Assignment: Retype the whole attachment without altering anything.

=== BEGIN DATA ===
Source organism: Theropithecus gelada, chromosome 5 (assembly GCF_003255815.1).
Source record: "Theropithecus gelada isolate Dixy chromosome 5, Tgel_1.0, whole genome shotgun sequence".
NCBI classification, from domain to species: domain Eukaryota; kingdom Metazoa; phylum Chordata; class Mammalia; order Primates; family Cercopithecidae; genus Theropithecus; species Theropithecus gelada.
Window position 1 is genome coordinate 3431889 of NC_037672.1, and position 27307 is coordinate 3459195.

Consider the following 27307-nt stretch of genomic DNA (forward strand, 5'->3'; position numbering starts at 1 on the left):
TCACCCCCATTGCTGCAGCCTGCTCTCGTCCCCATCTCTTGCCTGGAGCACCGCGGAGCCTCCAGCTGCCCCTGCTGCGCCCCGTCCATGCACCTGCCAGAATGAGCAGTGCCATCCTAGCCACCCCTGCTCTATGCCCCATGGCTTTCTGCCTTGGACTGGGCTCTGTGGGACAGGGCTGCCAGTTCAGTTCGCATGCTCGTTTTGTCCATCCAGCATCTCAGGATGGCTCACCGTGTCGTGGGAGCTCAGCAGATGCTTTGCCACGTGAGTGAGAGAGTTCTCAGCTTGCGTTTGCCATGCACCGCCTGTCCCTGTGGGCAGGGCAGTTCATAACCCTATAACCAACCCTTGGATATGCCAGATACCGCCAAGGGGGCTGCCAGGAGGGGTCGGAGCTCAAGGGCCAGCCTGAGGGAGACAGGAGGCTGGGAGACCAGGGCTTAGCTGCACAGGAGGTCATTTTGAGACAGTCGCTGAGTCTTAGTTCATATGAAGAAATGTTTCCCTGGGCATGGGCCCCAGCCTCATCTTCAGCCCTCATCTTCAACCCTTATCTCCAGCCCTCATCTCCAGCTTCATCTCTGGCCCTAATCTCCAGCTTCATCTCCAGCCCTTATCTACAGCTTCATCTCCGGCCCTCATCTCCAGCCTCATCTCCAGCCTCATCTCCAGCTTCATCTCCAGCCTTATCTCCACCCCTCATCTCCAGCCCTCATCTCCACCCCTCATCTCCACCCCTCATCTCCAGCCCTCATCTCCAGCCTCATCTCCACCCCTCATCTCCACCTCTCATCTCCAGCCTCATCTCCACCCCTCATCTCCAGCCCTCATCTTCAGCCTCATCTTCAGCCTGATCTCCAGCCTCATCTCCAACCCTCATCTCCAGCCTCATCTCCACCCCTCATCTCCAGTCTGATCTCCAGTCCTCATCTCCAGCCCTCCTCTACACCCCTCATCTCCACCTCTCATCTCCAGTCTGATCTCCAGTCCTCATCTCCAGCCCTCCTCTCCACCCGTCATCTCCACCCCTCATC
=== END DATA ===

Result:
Source organism: Theropithecus gelada, chromosome 5 (assembly GCF_003255815.1).
Source record: "Theropithecus gelada isolate Dixy chromosome 5, Tgel_1.0, whole genome shotgun sequence".
NCBI classification, from domain to species: domain Eukaryota; kingdom Metazoa; phylum Chordata; class Mammalia; order Primates; family Cercopithecidae; genus Theropithecus; species Theropithecus gelada.
Window position 1 is genome coordinate 3431889 of NC_037672.1, and position 27307 is coordinate 3459195.

Consider the following 27307-nt stretch of genomic DNA (forward strand, 5'->3'; position numbering starts at 1 on the left):
TCACCCCCATTGCTGCAGCCTGCTCTCGTCCCCATCTCTTGCCTGGAGCACCGCGGAGCCTCCAGCTGCCCCTGCTGCGCCCCGTCCATGCACCTGCCAGAATGAGCAGTGCCATCCTAGCCACCCCTGCTCTATGCCCCATGGCTTTCTGCCTTGGACTGGGCTCTGTGGGACAGGGCTGCCAGTTCAGTTCGCATGCTCGTTTTGTCCATCCAGCATCTCAGGATGGCTCACCGTGTCGTGGGAGCTCAGCAGATGCTTTGCCACGTGAGTGAGAGAGTTCTCAGCTTGCGTTTGCCATGCACCGCCTGTCCCTGTGGGCAGGGCAGTTCATAACCCTATAACCAACCCTTGGATATGCCAGATACCGCCAAGGGGGCTGCCAGGAGGGGTCGGAGCTCAAGGGCCAGCCTGAGGGAGACAGGAGGCTGGGAGACCAGGGCTTAGCTGCACAGGAGGTCATTTTGAGACAGTCGCTGAGTCTTAGTTCATATGAAGAAATGTTTCCCTGGGCATGGGCCCCAGCCTCATCTTCAGCCCTCATCTTCAACCCTTATCTCCAGCCCTCATCTCCAGCTTCATCTCTGGCCCTAATCTCCAGCTTCATCTCCAGCCCTTATCTACAGCTTCATCTCCGGCCCTCATCTCCAGCCTCATCTCCAGCCTCATCTCCAGCTTCATCTCCAGCCTTATCTCCACCCCTCATCTCCAGCCCTCATCTCCACCCCTCATCTCCACCCCTCATCTCCAGCCCTCATCTCCAGCCTCATCTCCACCCCTCATCTCCACCTCTCATCTCCAGCCTCATCTCCACCCCTCATCTCCAGCCCTCATCTTCAGCCTCATCTTCAGCCTGATCTCCAGCCTCATCTCCAACCCTCATCTCCAGCCTCATCTCCACCCCTCATCTCCAGTCTGATCTCCAGTCCTCATCTCCAGCCCTCCTCTACACCCCTCATCTCCACCTCTCATCTCCAGTCTGATCTCCAGTCCTCATCTCCAGCCCTCCTCTCCACCCGTCATCTCCACCCCTCATC